What if we had more incentive to talk with each other openly, vulnerably, with curiosity and wonder? How might we incentivize that? What might that look and feel like? I have seen and experienced how beautiful it can be to share parts of ourself and receive someone else’s sharing. Those small, lovely moments in our lives stay with us. When we stitch such moments together, I think we create a more meaningful life.

Tell us about your partnerships with global philanthropy and global health organizations, the travel industry, and international education programs.

 
My book, Beyond Guilt Trips: Mindful Travel in an Unequal World, has opened up new and exciting associations with people in multiple sectors. People who are looking to deepen their analysis and activism around diversity, equity, and inclusion, racial equity, anti-racism, intersectionality and difference within the U.S. often find me and my book. Since I also focus on how colonial dynamics in the Global North and Global South impact the politics of international help and aid, I am working more with people in global health, international NGOs, the development industry, and the travel industry. My career feels incredibly rich because I have been able to interact with people across sectors. It’s made me stretch in new and surprising ways.

Though these partnerships, I’ve come to realize how crucial it is to pause, consider, and step away from the day-to-day busyness to reflect with colleagues and ourselves. These are the moments where we grow and learn. Much of the consultancy work that I do with groups and organizations is to give them permission to learn in new ways. I affirm how important it is to carve out structured time to pause, reflect, reconsider, and come back together. In our urgent, competitive, product-oriented professional culture, being able to slow down to value the process of collective story-sharing and collaborative learning is nothing less than revolutionary.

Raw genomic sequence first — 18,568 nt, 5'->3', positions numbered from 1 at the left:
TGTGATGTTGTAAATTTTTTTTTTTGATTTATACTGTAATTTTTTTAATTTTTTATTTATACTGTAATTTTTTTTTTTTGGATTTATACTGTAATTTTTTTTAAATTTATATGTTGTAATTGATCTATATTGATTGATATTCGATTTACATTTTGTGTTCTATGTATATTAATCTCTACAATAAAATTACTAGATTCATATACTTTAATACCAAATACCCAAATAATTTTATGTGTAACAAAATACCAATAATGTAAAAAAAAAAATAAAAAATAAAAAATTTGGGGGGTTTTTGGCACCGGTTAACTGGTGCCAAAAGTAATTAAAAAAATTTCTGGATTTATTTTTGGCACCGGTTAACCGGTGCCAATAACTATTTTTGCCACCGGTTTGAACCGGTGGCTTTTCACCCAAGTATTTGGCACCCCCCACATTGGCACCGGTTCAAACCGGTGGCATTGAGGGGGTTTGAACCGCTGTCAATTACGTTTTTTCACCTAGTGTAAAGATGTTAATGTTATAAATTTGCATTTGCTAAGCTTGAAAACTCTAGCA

What are you most proud of and what are you looking forward to about your career?

 
That’s an easy question: I am most proud of my collaborations and I am most looking forward to new collaborations! My understanding of collaboration is quite expansive. I mean the undergraduate students with whom I have learned alongside, the people in the community whose grief and joy I have been able to stand beside and hold in different moments, the collaborators in different parts of the world where we have built trust and connection, and the partnerships across various industries. All this synergy feels magical to me, and has enlivened my life and work immeasurably. My career is certainly my story, but my story is also connected to many other people’s stories. People who have come before me, people who have enriched my life, and people I hope I am able to continue collaborating with in small and big ways.